Pursuant to N.D.C.C. § 49-05-06, the public utility has the burden to establish that an increased rate or proposed change of rate is just and reasonable. Based on this record and under these circumstances, we agree with the PSC that MDU did not meet its burden to establish the reasonableness of the changes in the A & G expenses. We do not believe that Paetzke's data or the changes in the A & G expenses requested by MDU represent known and measurable changes sufficient to support MDU's request for consideration by the PSC in setting North Dakota gas rates.

MDU also contends that the PSC's order regarding its employee discount constitutes an improper interference with company management. MDU allows a one-third discount to its employees on their monthly gas bills as part of their total compensation package. MDU purchases its gas from Williston Basin for approximately 80 percent of the price that it sells the gas to its North Dakota customers. Thus, the one-third employee discount results in MDU employees receiving gas service for less than MDU's cost. The PSC allowed the employee discount but directed MDU to take necessary steps when it negotiates a new labor agreement in 1987 to implement a discount level which will ensure that all employees pay for the actual cost of the gas to MDU.

MDU asserts that its employee discount is reasonable pursuant to N.D.C.C. § 49-04-07, because it is compensation in lieu of additional wages and its employees have not abused the discount. The PSC responds that the discount is not reasonable because it is less than MDU's wholesale cost of gas.

N.D.C.C. § 49-04-07, provides:

"49-04-07. Unreasonable preferences or advantages prohibited. No public utility shall make or give any undue or unreasonable preference or advantage to any particular person, company, firm, corporation, or locality, or to any particular character of traffic or service in any respect whatsoever, nor subject any particular person, firm, corporation, company, or locality, or any particular character of traffic or service to any undue or unreasonable prejudice or disadvantage in any respect. No public utility corporation, directly or indirectly, by any special rate, rebate, drawback, or other device or method, shall charge, demand, collect, or receive from any person, firm, or corporation, a greater or less compensation for any service rendered or to be rendered than it charges, demands, collects, or receives from any other person, firm, or corporation for doing a like and contemporaneous service under the same or substantially similar circumstances and conditions. Nothing in this chapter shall prohibit a public utility from entering into any reasonable agreement with its customers, consumers, or employees or from providing for a sliding scale of charges, unless the same is prohibited by the terms of the franchise or permit under which such public utility is operated. No such agreement or sliding scale shall be lawful unless and until the same shall be filed with and approved by the commission." [Emphasis added.]

The plain language of that statute manifests an intent to prohibit public utilities *316 from charging discriminatory rates or giving an undue or unreasonable preference. However, the statute provides authority for a public utility to enter into a "reasonable agreement" concerning rates with its employees.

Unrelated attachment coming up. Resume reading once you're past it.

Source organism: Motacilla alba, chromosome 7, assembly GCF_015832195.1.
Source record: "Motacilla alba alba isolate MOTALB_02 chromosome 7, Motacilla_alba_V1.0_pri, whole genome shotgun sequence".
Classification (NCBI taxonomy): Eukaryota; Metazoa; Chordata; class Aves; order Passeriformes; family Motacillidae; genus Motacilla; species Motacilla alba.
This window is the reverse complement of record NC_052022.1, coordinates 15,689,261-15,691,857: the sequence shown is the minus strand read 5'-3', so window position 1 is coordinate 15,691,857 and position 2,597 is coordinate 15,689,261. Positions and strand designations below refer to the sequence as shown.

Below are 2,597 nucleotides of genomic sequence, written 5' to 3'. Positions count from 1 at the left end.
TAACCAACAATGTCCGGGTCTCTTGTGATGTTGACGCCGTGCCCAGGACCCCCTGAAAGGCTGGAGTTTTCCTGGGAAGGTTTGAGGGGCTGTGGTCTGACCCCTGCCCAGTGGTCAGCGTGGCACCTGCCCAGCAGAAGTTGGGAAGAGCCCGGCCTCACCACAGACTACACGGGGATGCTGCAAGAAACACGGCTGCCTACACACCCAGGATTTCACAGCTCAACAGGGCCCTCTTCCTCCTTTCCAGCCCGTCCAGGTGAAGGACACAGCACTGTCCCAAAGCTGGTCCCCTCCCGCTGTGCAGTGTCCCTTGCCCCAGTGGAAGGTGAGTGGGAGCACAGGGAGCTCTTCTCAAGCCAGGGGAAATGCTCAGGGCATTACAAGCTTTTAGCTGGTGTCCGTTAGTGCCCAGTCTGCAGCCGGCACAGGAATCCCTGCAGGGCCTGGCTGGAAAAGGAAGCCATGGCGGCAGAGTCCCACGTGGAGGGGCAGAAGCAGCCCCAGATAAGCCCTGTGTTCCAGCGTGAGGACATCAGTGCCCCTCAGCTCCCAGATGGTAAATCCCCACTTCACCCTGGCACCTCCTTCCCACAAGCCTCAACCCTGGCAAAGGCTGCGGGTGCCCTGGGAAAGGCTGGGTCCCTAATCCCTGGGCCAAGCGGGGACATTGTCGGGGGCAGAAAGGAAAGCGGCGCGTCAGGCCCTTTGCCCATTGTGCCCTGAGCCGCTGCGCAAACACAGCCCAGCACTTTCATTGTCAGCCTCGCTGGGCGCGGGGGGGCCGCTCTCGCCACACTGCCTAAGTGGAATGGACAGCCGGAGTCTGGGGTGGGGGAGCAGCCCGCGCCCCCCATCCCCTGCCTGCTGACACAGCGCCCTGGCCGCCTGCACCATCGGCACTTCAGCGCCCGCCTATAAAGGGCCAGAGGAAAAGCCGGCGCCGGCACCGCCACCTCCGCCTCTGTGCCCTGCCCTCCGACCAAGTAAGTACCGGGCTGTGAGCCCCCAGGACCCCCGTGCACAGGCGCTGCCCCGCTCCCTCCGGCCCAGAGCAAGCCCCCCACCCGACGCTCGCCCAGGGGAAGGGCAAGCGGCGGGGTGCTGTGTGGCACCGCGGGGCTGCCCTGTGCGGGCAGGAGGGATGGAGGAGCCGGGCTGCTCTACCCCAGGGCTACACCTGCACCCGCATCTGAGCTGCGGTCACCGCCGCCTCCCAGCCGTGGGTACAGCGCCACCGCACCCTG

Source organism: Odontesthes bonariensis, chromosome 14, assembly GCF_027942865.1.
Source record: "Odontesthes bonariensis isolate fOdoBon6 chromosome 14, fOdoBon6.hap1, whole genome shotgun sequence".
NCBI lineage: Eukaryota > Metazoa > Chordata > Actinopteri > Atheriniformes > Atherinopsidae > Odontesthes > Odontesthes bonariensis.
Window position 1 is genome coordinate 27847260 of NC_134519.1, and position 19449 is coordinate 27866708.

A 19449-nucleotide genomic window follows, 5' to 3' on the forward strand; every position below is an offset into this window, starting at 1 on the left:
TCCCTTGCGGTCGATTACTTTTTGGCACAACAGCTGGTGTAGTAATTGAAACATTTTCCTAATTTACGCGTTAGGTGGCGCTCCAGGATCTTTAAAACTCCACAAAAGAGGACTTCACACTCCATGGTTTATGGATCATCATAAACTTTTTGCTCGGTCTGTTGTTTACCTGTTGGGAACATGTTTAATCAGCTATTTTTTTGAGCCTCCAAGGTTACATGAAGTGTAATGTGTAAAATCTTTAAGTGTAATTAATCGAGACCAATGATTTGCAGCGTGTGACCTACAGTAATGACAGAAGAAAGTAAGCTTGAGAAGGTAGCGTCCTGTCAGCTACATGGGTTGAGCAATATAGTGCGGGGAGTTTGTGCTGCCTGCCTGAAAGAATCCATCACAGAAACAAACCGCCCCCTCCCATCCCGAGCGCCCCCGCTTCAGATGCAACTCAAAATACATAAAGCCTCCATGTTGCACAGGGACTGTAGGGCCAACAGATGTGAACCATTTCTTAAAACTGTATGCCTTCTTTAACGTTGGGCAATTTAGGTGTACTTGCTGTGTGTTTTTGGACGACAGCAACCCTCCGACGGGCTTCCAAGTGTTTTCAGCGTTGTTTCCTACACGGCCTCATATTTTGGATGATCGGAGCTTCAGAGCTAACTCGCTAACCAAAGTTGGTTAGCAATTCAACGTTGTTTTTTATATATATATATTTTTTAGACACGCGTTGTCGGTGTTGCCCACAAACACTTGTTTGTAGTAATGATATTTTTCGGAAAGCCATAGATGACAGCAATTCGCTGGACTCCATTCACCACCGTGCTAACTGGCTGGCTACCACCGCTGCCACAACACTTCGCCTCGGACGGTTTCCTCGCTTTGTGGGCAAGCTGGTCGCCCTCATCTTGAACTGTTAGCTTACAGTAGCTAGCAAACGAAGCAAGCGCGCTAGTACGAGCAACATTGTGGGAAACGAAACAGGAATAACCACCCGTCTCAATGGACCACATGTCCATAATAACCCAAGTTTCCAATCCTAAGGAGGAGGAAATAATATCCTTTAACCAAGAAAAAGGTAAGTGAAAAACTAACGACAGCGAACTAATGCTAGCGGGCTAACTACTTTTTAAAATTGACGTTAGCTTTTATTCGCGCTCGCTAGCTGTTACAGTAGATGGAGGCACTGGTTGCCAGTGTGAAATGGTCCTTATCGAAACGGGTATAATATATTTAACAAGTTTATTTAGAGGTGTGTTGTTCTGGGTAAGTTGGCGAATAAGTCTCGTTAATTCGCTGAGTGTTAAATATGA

The PSC made the following findings:

"The company's testimony indicated that cash compensation in lieu of the discount would cost the ratepayers 1½ times as much as the discount. In addition, we note that the average annual consumption of gas per employee is almost identical to that of a non-employee residential customer. This record does not support a finding that the discount leads to wasteful consumption of a finite natural resource. Furthermore, it indicates that the discount may have been more economical for ratepayers than equivalent cash compensation. Based on this record, we are reluctant to encroach upon management's perogative to use an employee discount as part of an overall compensation package."

Nevertheless, the PSC determined that "to avoid an unjustly discriminatory rate, the company, when it negotiates a new labor agreement in 1987, shall take the necessary steps to implement a discount level which will ensure that all employees at least cover the cost of gas."

In this case we do not believe the PSC's decision requiring negotiation of a different employee discount level is supported by its findings of fact. The PSC specifically found that the "record does not support a finding that the discount leads to wasteful consumption of a finite natural resource"[5] and that the discount "may have been more economical for ratepayers than equivalent cash compensation." These factual findings are supported by a preponderance of the evidence, but we do not believe they support a conclusion that the employee discount constitutes an unjust and discriminatory rate or is not a "reasonable agreement" within the meaning of N.D.C.C. § 49-04-07. In reaching this conclusion, we recognize that the overall employment compensation package between MDU and its employees is a matter left largely to the deference and judgment of management through its collective bargaining arrangement.[6]See Central Maine Power Co. v. Public Utilities Comm'n, 405 A.2d 153 (Me.1979), cert. denied, 447 U.S. 911, 100 S. Ct. 2999, 64 L. Ed. 2d 862 (1980). Accordingly, we conclude that the PSC's decision requiring MDU to negotiate a new discount level is not supported by the PSC's findings of fact and we reverse that portion of the PSC order.

We affirm in part, reverse in part, and remand for entry of an order consistent with this opinion. Statutory costs on appeal are awarded to MDU.

GIERKE, VANDE WALLE, LEVINE and MESCHKE, JJ., concur.

NOTES

[1] Dobesh's econometric models projected the following residential gas use:

Model 1     10,765,124 Mcf.
Model 1a    10,392,585 Mcf.
Model 2     10,682,404 Mcf.
Model 2a    10,327,323 Mcf.
Model 3     10,115,045 Mcf.
Model 4      9,976,593 Mcf.